(Butch & Luke vs. Earthquake & Typhoon)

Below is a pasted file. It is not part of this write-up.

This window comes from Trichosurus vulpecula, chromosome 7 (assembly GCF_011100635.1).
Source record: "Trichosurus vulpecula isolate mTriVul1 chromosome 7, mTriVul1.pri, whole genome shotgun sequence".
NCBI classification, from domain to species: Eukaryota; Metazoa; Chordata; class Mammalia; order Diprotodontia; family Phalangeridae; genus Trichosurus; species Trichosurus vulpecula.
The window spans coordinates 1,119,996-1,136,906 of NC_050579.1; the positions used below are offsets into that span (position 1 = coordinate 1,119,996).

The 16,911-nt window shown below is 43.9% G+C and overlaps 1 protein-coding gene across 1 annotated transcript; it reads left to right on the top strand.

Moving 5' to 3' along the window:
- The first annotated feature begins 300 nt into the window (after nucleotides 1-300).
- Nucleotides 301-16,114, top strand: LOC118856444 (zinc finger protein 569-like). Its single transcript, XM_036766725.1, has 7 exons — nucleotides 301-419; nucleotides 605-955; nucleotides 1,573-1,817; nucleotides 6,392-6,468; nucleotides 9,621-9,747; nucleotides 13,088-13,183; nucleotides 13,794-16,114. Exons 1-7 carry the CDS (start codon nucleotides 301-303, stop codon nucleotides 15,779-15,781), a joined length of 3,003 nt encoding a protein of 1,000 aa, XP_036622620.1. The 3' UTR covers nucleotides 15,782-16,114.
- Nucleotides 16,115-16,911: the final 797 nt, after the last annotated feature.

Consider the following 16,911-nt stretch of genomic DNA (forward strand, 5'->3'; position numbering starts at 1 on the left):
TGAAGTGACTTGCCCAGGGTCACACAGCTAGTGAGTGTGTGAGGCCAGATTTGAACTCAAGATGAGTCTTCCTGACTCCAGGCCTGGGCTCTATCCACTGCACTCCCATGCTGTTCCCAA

How about this for a quality dip? Since we’ve last seen Andre the Giant, he was doing the “turning down the heel managers” routine until Earthquake avenged Jimmy Hart and put a big beatdown on his knee (in reality, it was an excuse to write Andre off TV for surgery to try and relieve the pain in his joints). He’s now only capable of coming to the ring with a pair of crutches. It’s quite sad, honestly, watching the developing progress of Andre’s condition, worsening with each passing year. After spending most of 1991 as an afterthought, Tugboat turned heel on the Bushwhackers and joined forces with Earthquake. Butch and Luke kick things off with synchronized thumbs to the eyes. Ugh. The Bushwhackers control early, using the Battering Ram on Earthquake to knock Typhoon out of the ring, and send Quake out as well following a double clothesline. Earthquake works on Butch, but misses an elbow drop. He stops Butch from tagging and makes contact on the second elbow attempt. Typhoon comes in and does stuff. Earthquake with a bear-hug. Whip to the ropes and Typhoon with an elbow for two. We get some sorry ass heel miscommunication, buying time for Luke to make the hot tag. He uses his head in a missile attack to knock Typhoon down. Battering Ram to Earthquake, Battering Ram to Typhoon. Luke gets sandwiched between the Disasters. Earthquake with the Vertical Splash for three at 6:27. DUD Could’ve been worse, I guess. The LOD come to the ring to prevent any harm done to Andre. Andre’s final PPV and TV appearance for the US Audience, but he did make a handful of televised appearances during the next European Tour exclusive to the UK.